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Transformative learning in college students: A mixed methods study

James Roderick Fullerton, University of Nebraska - Lincoln

Abstract

Learning Reconsidered (Keeling, 2004) and Learning Reconsidered 2 (Keeling, 2006) called upon institutions of higher education to measure learning outcomes, and to facilitate transformative learning in college students. Learning Reconsidered 2 defined transformative learning with Mezirow's description of the constructivist process of “learning to think like an adult” (Mezirow & Associates, 2000, p. 3). This research study attempts to heed the call by measuring and distinguishing between informative (received) learning outcomes and transformative (constructed) learning outcomes, and uses mixed methods to compare self-reported changes in both of these learning domains. The participants in this study were a group of college students engaged in a semester-long leadership development program at a mid-sized western regional university. A variety of techniques were applied to help facilitate their leadership development, including critically reflective learning strategies (which can be catalysts for transformative learning). Quantitative self-assessments were the Developmental Advising Inventory (a commercially available instrument which measures personal development in nine dimensions) and a Leadership Knowledge Survey (which lists 18 dimensions of leadership that were addressed during the semester-long program). As a constructivist phenomenon, transformative learning requires qualitative methods of measurement, which were based on self-reflective responses to interview questions by each subject at the end of the semester. Participant responses about their lived experiences were organized into structural themes. The relevant data were placed into an evidence checklist that was developed for this study, which identifies conditional thresholds that are necessary for transformative learning to occur (based on Mezirow & Associates, 2000). Drawing from interview data analysis, participants were ultimately categorized according to their indicated stage of transformative learning. The findings revealed that age was a strong correlating factor for transformative learning to occur, and that informative and transformative learning can and do occur independently of each other. The study also concluded that transformative learning is not a guaranteed outcome, but only a potential opportunity for “learning to think like an adult.”^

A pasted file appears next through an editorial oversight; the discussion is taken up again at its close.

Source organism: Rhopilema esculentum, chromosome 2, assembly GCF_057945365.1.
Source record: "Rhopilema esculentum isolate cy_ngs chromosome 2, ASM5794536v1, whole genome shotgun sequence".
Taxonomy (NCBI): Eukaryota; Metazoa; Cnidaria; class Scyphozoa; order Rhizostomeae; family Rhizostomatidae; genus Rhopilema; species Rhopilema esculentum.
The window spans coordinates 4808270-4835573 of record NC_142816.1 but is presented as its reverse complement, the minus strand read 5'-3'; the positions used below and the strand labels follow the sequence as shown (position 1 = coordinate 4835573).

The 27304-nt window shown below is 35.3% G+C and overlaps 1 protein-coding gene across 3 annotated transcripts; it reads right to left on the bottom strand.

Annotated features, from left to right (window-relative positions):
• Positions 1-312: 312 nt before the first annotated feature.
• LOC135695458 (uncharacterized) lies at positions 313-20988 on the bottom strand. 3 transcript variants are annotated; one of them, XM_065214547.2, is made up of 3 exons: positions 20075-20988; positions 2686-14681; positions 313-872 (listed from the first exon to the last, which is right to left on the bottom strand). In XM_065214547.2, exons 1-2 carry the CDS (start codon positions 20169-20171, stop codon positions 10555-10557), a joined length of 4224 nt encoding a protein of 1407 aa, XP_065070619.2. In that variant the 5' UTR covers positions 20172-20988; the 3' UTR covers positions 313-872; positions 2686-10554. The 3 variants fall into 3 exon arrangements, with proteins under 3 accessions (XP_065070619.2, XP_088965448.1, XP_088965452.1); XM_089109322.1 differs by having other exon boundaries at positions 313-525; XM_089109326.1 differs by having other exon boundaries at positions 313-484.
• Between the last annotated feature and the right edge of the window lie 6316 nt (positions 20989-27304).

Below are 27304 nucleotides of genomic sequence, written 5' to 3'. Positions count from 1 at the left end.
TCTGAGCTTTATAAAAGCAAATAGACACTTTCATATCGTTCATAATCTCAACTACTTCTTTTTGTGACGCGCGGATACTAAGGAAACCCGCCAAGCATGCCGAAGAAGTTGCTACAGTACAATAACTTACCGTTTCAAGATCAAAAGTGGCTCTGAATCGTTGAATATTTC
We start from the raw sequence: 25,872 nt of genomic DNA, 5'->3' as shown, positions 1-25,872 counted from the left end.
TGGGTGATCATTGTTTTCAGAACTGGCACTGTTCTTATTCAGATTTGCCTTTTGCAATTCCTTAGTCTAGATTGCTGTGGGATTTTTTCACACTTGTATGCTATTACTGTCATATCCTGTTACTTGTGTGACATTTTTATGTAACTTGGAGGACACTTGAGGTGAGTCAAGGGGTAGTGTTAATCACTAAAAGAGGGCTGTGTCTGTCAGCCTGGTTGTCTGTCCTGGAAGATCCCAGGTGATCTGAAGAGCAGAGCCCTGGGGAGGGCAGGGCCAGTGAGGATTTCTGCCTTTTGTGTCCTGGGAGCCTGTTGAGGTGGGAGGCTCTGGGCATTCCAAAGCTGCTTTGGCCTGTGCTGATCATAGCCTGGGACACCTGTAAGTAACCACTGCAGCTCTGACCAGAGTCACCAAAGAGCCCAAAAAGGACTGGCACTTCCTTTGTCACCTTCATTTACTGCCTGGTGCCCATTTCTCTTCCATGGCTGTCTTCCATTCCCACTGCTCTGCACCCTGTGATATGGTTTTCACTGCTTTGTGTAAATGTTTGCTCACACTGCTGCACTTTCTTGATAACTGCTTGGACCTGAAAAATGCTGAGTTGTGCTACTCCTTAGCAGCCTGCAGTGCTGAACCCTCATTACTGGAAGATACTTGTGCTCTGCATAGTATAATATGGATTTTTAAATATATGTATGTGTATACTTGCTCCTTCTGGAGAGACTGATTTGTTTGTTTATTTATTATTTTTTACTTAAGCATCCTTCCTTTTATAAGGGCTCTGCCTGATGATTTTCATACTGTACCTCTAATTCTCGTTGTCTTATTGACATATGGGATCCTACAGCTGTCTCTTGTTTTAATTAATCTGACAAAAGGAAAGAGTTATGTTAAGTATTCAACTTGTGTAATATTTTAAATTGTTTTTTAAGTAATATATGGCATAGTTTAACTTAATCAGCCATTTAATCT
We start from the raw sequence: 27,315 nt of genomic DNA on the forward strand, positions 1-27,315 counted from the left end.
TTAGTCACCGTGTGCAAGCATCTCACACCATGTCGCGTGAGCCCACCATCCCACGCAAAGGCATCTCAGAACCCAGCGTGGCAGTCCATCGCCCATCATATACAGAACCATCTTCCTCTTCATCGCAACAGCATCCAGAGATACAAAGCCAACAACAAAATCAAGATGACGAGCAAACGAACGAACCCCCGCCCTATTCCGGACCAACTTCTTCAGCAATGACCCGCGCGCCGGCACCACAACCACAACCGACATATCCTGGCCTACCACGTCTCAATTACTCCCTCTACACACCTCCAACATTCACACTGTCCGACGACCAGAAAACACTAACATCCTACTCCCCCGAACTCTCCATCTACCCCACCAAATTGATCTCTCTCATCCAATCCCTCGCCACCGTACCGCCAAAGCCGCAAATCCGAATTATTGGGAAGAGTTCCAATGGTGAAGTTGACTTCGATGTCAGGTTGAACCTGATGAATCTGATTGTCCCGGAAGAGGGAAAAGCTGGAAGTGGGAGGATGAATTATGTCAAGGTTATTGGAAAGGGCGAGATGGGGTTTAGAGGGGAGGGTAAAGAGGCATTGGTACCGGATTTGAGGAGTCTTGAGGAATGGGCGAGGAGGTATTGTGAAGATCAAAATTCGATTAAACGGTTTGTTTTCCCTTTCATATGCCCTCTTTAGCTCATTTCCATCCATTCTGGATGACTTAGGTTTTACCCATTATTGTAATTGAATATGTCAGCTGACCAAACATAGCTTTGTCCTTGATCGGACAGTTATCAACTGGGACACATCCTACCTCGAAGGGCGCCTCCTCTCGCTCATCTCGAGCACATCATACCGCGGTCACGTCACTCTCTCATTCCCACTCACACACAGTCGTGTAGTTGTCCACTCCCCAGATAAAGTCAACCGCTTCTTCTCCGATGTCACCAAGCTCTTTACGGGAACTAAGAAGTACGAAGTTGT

Subject Area

Education, Educational Psychology|Education, Higher

Recommended Citation

Fullerton, James Roderick, "Transformative learning in college students: A mixed methods study" (2010). ETD collection for University of Nebraska - Lincoln. AAI3398454.
http://digitalcommons.unl.edu/dissertations/AAI3398454

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